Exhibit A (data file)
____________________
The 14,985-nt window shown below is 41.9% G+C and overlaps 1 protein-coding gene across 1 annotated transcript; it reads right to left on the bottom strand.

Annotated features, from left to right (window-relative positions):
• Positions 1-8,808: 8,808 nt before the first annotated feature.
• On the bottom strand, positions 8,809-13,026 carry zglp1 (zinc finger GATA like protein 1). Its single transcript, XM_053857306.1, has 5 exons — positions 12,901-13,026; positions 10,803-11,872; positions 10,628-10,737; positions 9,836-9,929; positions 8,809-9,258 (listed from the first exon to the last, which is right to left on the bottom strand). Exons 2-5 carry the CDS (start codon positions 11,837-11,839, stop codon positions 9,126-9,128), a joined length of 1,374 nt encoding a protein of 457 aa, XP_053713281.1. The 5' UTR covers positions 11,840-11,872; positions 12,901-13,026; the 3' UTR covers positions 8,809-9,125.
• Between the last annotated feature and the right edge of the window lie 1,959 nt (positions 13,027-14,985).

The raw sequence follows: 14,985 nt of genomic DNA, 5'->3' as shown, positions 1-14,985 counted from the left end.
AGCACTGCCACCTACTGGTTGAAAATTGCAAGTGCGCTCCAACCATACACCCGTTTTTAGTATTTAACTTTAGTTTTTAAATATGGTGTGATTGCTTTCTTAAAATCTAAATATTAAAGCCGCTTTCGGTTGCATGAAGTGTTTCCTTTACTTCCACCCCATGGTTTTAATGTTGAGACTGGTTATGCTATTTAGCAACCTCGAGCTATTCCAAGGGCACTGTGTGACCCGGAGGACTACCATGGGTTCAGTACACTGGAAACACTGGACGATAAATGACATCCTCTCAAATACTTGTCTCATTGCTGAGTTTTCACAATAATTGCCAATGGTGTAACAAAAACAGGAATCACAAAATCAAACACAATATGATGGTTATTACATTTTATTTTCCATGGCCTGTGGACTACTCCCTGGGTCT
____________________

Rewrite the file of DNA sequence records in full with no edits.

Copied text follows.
The 14,985-nt window shown below is 41.9% G+C and overlaps 1 protein-coding gene across 1 annotated transcript; it reads right to left on the bottom strand.

Annotated features, from left to right (window-relative positions):
• Positions 1-8,808: 8,808 nt before the first annotated feature.
• On the bottom strand, positions 8,809-13,026 carry zglp1 (zinc finger GATA like protein 1). Its single transcript, XM_053857306.1, has 5 exons — positions 12,901-13,026; positions 10,803-11,872; positions 10,628-10,737; positions 9,836-9,929; positions 8,809-9,258 (listed from the first exon to the last, which is right to left on the bottom strand). Exons 2-5 carry the CDS (start codon positions 11,837-11,839, stop codon positions 9,126-9,128), a joined length of 1,374 nt encoding a protein of 457 aa, XP_053713281.1. The 5' UTR covers positions 11,840-11,872; positions 12,901-13,026; the 3' UTR covers positions 8,809-9,125.
• Between the last annotated feature and the right edge of the window lie 1,959 nt (positions 13,027-14,985).

The raw sequence follows: 14,985 nt of genomic DNA, 5'->3' as shown, positions 1-14,985 counted from the left end.
AGCACTGCCACCTACTGGTTGAAAATTGCAAGTGCGCTCCAACCATACACCCGTTTTTAGTATTTAACTTTAGTTTTTAAATATGGTGTGATTGCTTTCTTAAAATCTAAATATTAAAGCCGCTTTCGGTTGCATGAAGTGTTTCCTTTACTTCCACCCCATGGTTTTAATGTTGAGACTGGTTATGCTATTTAGCAACCTCGAGCTATTCCAAGGGCACTGTGTGACCCGGAGGACTACCATGGGTTCAGTACACTGGAAACACTGGACGATAAATGACATCCTCTCAAATACTTGTCTCATTGCTGAGTTTTCACAATAATTGCCAATGGTGTAACAAAAACAGGAATCACAAAATCAAACACAATATGATGGTTATTACATTTTATTTTCCATGGCCTGTGGACTACTCCCTGGGTCT